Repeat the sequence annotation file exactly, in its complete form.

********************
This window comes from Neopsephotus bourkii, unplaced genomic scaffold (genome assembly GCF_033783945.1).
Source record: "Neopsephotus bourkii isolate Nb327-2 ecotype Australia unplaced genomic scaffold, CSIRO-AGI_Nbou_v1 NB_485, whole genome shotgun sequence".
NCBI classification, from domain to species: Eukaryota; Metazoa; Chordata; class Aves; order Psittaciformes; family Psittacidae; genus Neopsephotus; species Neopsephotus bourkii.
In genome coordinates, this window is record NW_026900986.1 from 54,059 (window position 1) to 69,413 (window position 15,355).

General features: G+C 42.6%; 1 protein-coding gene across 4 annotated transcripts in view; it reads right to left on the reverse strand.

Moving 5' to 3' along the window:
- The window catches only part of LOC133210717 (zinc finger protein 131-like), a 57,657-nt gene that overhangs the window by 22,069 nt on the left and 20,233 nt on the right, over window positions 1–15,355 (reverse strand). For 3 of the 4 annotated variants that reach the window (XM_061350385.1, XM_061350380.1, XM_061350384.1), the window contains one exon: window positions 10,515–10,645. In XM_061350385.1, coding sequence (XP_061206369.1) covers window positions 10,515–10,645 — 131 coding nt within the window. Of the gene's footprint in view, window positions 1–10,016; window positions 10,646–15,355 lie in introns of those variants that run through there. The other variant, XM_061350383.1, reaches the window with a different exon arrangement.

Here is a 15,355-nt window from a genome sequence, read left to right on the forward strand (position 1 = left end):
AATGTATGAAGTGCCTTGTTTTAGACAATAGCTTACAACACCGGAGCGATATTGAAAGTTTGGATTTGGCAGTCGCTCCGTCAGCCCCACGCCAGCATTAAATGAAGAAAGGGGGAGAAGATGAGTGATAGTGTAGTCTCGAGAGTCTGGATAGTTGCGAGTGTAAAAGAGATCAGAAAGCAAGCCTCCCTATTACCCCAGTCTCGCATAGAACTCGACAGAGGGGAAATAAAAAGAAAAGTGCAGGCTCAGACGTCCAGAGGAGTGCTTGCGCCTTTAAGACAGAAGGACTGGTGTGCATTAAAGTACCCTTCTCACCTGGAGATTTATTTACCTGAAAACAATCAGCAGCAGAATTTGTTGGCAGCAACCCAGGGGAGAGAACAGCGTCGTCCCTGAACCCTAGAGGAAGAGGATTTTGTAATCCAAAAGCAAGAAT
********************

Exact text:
This window comes from Neopsephotus bourkii, unplaced genomic scaffold (genome assembly GCF_033783945.1).
Source record: "Neopsephotus bourkii isolate Nb327-2 ecotype Australia unplaced genomic scaffold, CSIRO-AGI_Nbou_v1 NB_485, whole genome shotgun sequence".
NCBI classification, from domain to species: Eukaryota; Metazoa; Chordata; class Aves; order Psittaciformes; family Psittacidae; genus Neopsephotus; species Neopsephotus bourkii.
In genome coordinates, this window is record NW_026900986.1 from 54,059 (window position 1) to 69,413 (window position 15,355).

General features: G+C 42.6%; 1 protein-coding gene across 4 annotated transcripts in view; it reads right to left on the reverse strand.

Moving 5' to 3' along the window:
- The window catches only part of LOC133210717 (zinc finger protein 131-like), a 57,657-nt gene that overhangs the window by 22,069 nt on the left and 20,233 nt on the right, over window positions 1–15,355 (reverse strand). For 3 of the 4 annotated variants that reach the window (XM_061350385.1, XM_061350380.1, XM_061350384.1), the window contains one exon: window positions 10,515–10,645. In XM_061350385.1, coding sequence (XP_061206369.1) covers window positions 10,515–10,645 — 131 coding nt within the window. Of the gene's footprint in view, window positions 1–10,016; window positions 10,646–15,355 lie in introns of those variants that run through there. The other variant, XM_061350383.1, reaches the window with a different exon arrangement.

Here is a 15,355-nt window from a genome sequence, read left to right on the forward strand (position 1 = left end):
AATGTATGAAGTGCCTTGTTTTAGACAATAGCTTACAACACCGGAGCGATATTGAAAGTTTGGATTTGGCAGTCGCTCCGTCAGCCCCACGCCAGCATTAAATGAAGAAAGGGGGAGAAGATGAGTGATAGTGTAGTCTCGAGAGTCTGGATAGTTGCGAGTGTAAAAGAGATCAGAAAGCAAGCCTCCCTATTACCCCAGTCTCGCATAGAACTCGACAGAGGGGAAATAAAAAGAAAAGTGCAGGCTCAGACGTCCAGAGGAGTGCTTGCGCCTTTAAGACAGAAGGACTGGTGTGCATTAAAGTACCCTTCTCACCTGGAGATTTATTTACCTGAAAACAATCAGCAGCAGAATTTGTTGGCAGCAACCCAGGGGAGAGAACAGCGTCGTCCCTGAACCCTAGAGGAAGAGGATTTTGTAATCCAAAAGCAAGAAT